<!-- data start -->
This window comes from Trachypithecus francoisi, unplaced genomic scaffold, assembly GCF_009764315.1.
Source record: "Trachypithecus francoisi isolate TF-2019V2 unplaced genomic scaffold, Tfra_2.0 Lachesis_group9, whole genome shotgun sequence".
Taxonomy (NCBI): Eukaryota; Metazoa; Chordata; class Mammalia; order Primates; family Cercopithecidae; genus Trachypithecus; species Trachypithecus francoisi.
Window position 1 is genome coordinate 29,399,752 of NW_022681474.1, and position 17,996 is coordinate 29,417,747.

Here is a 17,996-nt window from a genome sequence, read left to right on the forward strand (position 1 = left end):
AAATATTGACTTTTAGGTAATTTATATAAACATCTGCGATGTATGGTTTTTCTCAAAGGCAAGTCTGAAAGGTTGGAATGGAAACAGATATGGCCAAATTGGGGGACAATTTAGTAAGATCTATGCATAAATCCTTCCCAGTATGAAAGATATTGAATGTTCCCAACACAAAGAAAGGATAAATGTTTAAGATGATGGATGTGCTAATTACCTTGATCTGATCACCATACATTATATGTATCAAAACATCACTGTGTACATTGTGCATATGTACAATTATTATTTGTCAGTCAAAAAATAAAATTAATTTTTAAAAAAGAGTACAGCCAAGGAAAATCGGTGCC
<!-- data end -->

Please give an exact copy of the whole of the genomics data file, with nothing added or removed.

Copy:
This window comes from Trachypithecus francoisi, unplaced genomic scaffold, assembly GCF_009764315.1.
Source record: "Trachypithecus francoisi isolate TF-2019V2 unplaced genomic scaffold, Tfra_2.0 Lachesis_group9, whole genome shotgun sequence".
Taxonomy (NCBI): Eukaryota; Metazoa; Chordata; class Mammalia; order Primates; family Cercopithecidae; genus Trachypithecus; species Trachypithecus francoisi.
Window position 1 is genome coordinate 29,399,752 of NW_022681474.1, and position 17,996 is coordinate 29,417,747.

Here is a 17,996-nt window from a genome sequence, read left to right on the forward strand (position 1 = left end):
AAATATTGACTTTTAGGTAATTTATATAAACATCTGCGATGTATGGTTTTTCTCAAAGGCAAGTCTGAAAGGTTGGAATGGAAACAGATATGGCCAAATTGGGGGACAATTTAGTAAGATCTATGCATAAATCCTTCCCAGTATGAAAGATATTGAATGTTCCCAACACAAAGAAAGGATAAATGTTTAAGATGATGGATGTGCTAATTACCTTGATCTGATCACCATACATTATATGTATCAAAACATCACTGTGTACATTGTGCATATGTACAATTATTATTTGTCAGTCAAAAAATAAAATTAATTTTTAAAAAAGAGTACAGCCAAGGAAAATCGGTGCC